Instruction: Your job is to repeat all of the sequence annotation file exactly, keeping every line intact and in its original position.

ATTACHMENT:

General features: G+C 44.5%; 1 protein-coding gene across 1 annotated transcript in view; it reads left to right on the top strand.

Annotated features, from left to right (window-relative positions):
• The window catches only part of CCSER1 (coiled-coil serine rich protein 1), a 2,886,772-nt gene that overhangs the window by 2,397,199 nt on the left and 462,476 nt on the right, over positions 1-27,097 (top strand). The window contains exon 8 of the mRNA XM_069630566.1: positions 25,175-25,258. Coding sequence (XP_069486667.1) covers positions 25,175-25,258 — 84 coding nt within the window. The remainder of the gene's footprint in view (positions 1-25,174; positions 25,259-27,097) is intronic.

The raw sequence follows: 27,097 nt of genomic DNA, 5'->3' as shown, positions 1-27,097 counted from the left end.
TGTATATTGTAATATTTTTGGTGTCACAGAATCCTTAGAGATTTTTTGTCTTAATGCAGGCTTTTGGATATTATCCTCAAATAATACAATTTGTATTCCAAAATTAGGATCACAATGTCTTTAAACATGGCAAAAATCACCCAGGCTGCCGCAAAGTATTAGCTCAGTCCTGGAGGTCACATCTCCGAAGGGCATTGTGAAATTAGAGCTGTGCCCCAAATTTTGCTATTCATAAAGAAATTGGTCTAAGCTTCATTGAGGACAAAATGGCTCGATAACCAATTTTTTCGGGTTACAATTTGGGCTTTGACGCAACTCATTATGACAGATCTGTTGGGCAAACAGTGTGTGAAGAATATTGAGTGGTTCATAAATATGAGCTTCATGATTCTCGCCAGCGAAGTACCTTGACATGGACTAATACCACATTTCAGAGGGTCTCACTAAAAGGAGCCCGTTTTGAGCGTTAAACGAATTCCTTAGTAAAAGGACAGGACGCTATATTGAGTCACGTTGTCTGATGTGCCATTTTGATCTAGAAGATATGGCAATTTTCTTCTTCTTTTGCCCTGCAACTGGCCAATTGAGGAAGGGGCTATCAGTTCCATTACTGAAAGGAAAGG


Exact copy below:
General features: G+C 44.5%; 1 protein-coding gene across 1 annotated transcript in view; it reads left to right on the top strand.

Annotated features, from left to right (window-relative positions):
• The window catches only part of CCSER1 (coiled-coil serine rich protein 1), a 2,886,772-nt gene that overhangs the window by 2,397,199 nt on the left and 462,476 nt on the right, over positions 1-27,097 (top strand). The window contains exon 8 of the mRNA XM_069630566.1: positions 25,175-25,258. Coding sequence (XP_069486667.1) covers positions 25,175-25,258 — 84 coding nt within the window. The remainder of the gene's footprint in view (positions 1-25,174; positions 25,259-27,097) is intronic.

The raw sequence follows: 27,097 nt of genomic DNA, 5'->3' as shown, positions 1-27,097 counted from the left end.
TGTATATTGTAATATTTTTGGTGTCACAGAATCCTTAGAGATTTTTTGTCTTAATGCAGGCTTTTGGATATTATCCTCAAATAATACAATTTGTATTCCAAAATTAGGATCACAATGTCTTTAAACATGGCAAAAATCACCCAGGCTGCCGCAAAGTATTAGCTCAGTCCTGGAGGTCACATCTCCGAAGGGCATTGTGAAATTAGAGCTGTGCCCCAAATTTTGCTATTCATAAAGAAATTGGTCTAAGCTTCATTGAGGACAAAATGGCTCGATAACCAATTTTTTCGGGTTACAATTTGGGCTTTGACGCAACTCATTATGACAGATCTGTTGGGCAAACAGTGTGTGAAGAATATTGAGTGGTTCATAAATATGAGCTTCATGATTCTCGCCAGCGAAGTACCTTGACATGGACTAATACCACATTTCAGAGGGTCTCACTAAAAGGAGCCCGTTTTGAGCGTTAAACGAATTCCTTAGTAAAAGGACAGGACGCTATATTGAGTCACGTTGTCTGATGTGCCATTTTGATCTAGAAGATATGGCAATTTTCTTCTTCTTTTGCCCTGCAACTGGCCAATTGAGGAAGGGGCTATCAGTTCCATTACTGAAAGGAAAGG